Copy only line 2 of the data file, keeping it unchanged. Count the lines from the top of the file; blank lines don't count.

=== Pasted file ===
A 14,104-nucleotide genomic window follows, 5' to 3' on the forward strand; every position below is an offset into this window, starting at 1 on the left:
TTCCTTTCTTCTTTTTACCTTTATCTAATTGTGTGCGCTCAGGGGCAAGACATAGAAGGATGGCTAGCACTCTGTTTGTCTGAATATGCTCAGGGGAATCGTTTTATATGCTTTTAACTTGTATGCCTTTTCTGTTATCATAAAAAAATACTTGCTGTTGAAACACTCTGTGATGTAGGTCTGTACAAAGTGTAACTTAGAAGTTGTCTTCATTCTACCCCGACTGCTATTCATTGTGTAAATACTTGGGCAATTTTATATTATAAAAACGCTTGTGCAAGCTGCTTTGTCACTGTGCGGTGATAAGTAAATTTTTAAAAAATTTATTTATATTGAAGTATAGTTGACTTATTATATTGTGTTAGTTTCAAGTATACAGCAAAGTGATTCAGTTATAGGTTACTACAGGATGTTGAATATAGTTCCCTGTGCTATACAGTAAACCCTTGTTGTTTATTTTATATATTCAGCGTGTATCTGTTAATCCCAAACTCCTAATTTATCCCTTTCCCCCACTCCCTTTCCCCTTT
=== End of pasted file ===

TTCCTTTCTTCTTTTTACCTTTATCTAATTGTGTGCGCTCAGGGGCAAGACATAGAAGGATGGCTAGCACTCTGTTTGTCTGAATATGCTCAGGGGAATCGTTTTATATGCTTTTAACTTGTATGCCTTTTCTGTTATCATAAAAAAATACTTGCTGTTGAAACACTCTGTGATGTAGGTCTGTACAAAGTGTAACTTAGAAGTTGTCTTCATTCTACCCCGACTGCTATTCATTGTGTAAATACTTGGGCAATTTTATATTATAAAAACGCTTGTGCAAGCTGCTTTGTCACTGTGCGGTGATAAGTAAATTTTTAAAAAATTTATTTATATTGAAGTATAGTTGACTTATTATATTGTGTTAGTTTCAAGTATACAGCAAAGTGATTCAGTTATAGGTTACTACAGGATGTTGAATATAGTTCCCTGTGCTATACAGTAAACCCTTGTTGTTTATTTTATATATTCAGCGTGTATCTGTTAATCCCAAACTCCTAATTTATCCCTTTCCCCCACTCCCTTTCCCCTTT